According to renowned physicist Stephen Hawking, Black Holes do not have Event Horizons.
Black Holes, one of the most mysterious objects in the Universe but wait, a new study from Stephen Hawking says that black holes may not possess firewalls destructive belts of radiation that some researchers have proposed would destroy anything that passes through them.
The conventional view of black holes posits that their gravitational pull is so powerful that nothing can escape from them—not even light, which is why they’re called so ‘black’ holes and the boundary before which there is supposedly no return is known as the event horizon.
The Problem with Black Hole
Actually, all information about anything that ventures past a black hole’s event horizon is destroyed. On the other hand, in quantum physics, the best description till now of how the universe behaves on a subatomic level, suggests that information cannot ever be destroyed, leading to a fundamental conflict in theory.
This contradicts the existence of Event Horizons.
No Event Horizons
Now to overcome this problem, Hawking is suggesting a resolution to the paradox: Black holes do not possess event horizons after all, so they do not destroy information.
“The absence of event horizons means that there are no black holes, in the sense of regimes from which light can’t escape,” Hawking wrote this in a paper which he posted online on January 22. The paper was based on a talk he gave last August at a workshop at the Kavli Institute for Theoretical Physics in Santa Barbara, California.
Instead, Hawking proposes that black holes possess “apparent horizons” that only temporarily entrap matter and energy that can eventually reemerge as radiation. This outgoing radiation possesses all the original information about what fell into the black hole, although in radically different form. Since the outgoing information is scrambled, Hawking writes, there’s no practical way to reconstruct anything that fell in based on what comes out. The scrambling occurs because the apparent horizon is chaotic in nature, kind of like weather on Earth.
We can’t reconstruct what an object that fell into a black hole was like based on information leaking from it, Hawking writes, just as “one can’t predict the weather more than a few days in advance.”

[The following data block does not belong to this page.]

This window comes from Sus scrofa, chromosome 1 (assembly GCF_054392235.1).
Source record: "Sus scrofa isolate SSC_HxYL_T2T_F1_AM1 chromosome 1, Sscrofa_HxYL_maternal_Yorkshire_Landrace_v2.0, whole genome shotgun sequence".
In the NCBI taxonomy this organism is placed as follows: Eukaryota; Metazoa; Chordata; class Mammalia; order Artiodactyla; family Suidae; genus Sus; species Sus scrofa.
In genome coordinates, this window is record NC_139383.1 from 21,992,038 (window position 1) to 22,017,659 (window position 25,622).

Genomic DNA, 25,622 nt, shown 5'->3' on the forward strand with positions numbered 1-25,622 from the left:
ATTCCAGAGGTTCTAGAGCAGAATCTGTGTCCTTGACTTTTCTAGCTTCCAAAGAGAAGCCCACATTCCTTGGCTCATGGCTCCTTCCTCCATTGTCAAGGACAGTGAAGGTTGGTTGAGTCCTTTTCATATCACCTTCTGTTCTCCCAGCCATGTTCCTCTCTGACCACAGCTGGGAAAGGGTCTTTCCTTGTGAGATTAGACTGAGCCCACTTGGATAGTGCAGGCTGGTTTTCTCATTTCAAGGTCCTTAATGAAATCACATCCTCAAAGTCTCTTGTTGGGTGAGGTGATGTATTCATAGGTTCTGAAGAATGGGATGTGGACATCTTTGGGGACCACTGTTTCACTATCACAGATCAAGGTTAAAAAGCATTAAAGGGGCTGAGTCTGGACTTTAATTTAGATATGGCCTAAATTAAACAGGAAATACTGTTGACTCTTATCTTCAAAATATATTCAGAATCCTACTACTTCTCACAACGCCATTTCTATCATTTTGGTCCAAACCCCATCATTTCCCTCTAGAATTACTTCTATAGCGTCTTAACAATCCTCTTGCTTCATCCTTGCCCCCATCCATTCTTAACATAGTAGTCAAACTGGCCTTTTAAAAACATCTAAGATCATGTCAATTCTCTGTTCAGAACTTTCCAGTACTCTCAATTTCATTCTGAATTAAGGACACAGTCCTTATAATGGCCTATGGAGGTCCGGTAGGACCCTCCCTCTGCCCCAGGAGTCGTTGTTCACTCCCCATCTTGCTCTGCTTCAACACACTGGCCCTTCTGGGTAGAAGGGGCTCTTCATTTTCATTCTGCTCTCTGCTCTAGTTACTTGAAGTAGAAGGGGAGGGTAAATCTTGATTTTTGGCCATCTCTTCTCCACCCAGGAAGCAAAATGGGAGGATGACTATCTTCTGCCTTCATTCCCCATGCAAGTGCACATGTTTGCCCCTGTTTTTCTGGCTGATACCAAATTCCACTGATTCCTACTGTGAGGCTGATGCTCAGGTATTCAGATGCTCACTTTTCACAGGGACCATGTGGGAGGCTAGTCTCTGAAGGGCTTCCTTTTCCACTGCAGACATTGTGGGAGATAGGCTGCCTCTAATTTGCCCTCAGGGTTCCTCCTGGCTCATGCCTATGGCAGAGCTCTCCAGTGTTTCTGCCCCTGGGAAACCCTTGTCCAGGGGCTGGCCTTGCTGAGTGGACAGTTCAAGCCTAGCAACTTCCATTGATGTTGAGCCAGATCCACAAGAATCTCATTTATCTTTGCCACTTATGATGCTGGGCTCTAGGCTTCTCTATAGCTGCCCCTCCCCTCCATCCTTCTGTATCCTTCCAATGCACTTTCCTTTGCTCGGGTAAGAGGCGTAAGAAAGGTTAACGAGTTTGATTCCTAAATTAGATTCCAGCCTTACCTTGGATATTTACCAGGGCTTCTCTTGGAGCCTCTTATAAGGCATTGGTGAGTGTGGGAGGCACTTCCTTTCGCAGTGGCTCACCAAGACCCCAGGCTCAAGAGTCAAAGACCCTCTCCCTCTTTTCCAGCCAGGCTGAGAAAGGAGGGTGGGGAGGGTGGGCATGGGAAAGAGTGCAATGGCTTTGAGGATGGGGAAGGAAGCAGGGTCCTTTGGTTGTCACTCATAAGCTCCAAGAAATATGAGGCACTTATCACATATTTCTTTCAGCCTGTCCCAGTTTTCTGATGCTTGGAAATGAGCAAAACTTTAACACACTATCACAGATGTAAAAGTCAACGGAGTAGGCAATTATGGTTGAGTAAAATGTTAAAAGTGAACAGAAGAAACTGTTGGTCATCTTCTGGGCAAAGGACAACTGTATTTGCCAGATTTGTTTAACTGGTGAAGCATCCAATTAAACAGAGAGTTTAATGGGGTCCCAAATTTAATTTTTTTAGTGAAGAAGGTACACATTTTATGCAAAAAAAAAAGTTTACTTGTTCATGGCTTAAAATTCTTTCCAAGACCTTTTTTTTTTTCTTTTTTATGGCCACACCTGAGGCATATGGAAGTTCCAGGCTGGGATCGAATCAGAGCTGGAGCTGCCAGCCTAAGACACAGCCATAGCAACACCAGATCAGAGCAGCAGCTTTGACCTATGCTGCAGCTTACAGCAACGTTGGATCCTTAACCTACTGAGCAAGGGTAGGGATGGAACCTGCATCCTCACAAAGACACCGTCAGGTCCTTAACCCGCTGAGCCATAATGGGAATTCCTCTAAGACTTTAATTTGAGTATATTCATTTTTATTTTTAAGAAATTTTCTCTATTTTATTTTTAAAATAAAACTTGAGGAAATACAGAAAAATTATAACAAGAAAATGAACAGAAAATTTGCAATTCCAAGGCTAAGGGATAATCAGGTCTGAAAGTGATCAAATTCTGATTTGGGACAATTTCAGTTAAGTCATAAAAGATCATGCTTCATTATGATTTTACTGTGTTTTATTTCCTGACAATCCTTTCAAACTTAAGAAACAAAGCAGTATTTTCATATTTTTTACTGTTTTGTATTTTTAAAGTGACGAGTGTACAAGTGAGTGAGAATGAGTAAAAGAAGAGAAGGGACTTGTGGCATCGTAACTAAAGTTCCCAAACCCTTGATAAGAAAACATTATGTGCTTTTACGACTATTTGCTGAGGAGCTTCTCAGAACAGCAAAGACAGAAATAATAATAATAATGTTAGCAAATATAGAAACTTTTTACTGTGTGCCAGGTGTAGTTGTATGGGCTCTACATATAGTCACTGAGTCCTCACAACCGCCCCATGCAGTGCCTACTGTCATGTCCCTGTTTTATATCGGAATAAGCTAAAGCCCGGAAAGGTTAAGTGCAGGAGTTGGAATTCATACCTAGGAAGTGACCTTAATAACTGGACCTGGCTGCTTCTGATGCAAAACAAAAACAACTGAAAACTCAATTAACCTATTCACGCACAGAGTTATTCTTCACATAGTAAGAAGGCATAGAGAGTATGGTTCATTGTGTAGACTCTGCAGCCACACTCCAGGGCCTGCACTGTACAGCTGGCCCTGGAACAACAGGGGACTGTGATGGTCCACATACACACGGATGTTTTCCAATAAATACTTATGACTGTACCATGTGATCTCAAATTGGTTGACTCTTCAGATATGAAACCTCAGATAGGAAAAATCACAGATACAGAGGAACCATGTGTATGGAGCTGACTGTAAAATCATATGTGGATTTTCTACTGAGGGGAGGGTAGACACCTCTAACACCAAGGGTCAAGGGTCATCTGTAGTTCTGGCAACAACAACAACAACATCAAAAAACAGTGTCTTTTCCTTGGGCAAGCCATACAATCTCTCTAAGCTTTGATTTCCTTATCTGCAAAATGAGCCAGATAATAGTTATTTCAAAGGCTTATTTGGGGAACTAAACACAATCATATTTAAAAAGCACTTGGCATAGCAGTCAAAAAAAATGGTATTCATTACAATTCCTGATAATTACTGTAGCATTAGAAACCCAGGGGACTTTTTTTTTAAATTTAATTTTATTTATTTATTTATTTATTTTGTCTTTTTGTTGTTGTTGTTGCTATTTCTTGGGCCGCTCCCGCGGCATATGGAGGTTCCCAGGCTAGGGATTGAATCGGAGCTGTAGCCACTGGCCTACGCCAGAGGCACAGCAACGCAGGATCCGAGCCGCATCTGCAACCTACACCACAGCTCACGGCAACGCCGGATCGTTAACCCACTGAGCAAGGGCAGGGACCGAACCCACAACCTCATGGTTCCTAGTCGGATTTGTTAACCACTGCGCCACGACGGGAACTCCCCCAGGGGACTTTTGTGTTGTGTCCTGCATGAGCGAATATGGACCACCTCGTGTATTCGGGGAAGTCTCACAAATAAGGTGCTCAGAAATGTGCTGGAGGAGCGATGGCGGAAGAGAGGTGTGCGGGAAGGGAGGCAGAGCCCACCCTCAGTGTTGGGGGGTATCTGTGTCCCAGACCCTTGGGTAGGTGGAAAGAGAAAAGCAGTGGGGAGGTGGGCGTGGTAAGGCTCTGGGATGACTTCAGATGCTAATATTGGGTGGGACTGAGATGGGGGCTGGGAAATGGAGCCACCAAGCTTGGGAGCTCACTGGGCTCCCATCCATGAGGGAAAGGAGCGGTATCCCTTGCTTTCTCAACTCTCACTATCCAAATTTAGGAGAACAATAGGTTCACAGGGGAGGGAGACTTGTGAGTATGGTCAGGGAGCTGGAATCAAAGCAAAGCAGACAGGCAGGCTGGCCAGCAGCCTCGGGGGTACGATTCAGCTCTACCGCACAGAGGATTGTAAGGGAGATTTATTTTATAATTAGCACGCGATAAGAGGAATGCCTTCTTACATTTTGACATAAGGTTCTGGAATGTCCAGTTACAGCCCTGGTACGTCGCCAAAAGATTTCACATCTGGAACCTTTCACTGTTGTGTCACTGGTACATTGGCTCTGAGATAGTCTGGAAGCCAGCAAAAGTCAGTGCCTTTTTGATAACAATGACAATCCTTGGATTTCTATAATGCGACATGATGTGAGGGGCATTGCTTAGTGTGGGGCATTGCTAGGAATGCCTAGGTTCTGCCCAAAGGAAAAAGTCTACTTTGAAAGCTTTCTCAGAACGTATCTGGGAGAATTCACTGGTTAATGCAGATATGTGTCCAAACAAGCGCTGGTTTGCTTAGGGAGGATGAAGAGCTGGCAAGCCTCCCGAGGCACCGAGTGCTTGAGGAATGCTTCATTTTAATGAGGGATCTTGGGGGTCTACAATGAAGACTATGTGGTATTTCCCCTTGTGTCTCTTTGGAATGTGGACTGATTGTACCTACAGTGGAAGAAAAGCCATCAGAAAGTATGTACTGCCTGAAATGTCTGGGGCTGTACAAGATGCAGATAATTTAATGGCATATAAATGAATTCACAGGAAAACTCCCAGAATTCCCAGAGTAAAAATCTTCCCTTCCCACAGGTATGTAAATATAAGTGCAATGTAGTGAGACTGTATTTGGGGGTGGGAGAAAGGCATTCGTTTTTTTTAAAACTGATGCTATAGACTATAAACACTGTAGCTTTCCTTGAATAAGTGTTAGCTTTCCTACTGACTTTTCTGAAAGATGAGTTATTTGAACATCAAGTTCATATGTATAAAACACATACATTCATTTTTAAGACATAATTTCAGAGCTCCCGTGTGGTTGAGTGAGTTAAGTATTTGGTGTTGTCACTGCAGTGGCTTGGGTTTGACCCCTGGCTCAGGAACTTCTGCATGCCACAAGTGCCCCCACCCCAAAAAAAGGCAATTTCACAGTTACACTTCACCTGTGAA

Hawking’s reasoning against event horizons also seems to eliminate so-called firewalls, which are searing zones of intense radiation that some scientists recently (and controversially) suggested may exist at or near event horizons.
To grasp the significance of this revision, it helps to know that Hawking revealed decades ago that black holes are not perfectly “black.” Instead, they emit radiation just beyond their event horizons, the energy of their gravitational fields causing pairs of particles to pop into existence in the surrounding vacuum.
Over time, generating this so-called Hawking radiation makes black holes lose mass—or even completely evaporate.
According to this theory, the pairs of particles created around black holes should be entangled with each other. This means the behaviour of each pair’s particles is connected, regardless of distance. One member of each pair falls into the black hole while the other escapes.
But recent analyses suggest that each particle leaving a black hole must also be entangled with every outgoing particle that has already left. This runs head-on into a well-tested principle of quantum physics stating that entanglement is always “monogamous,” meaning two particles, and only two, are paired from the time of their creation.
Since no particle can have two kinds of entanglement at the same time—one pairing it with another particle at the time of its origin, and one pairing it with all other particles that have left a black hole—one of those entanglements theoretically must get uncoupled, release vast amounts of energy and generating a firewall.
Firewalls obey quantum physics, solving the conundrum black holes pose regarding entanglement. But they pose another problem by contradicting Einstein’s well-tested “equivalence principle,” which implies that crossing a black hole’s event horizon should be an unremarkable event. A hypothetical astronaut passing across an event horizon would not even be aware of the transit. If there were a firewall, however, the astronaut would be instantly incinerated. Since that violates Einstein’s principle, Hawking and others have sought to prove that firewalls are impossible.
“It almost sounds like he is replacing the firewall with a chaos-wall,” said Kavli Institute physicist Joe Polchinski, who did not participate in Hawking’s work.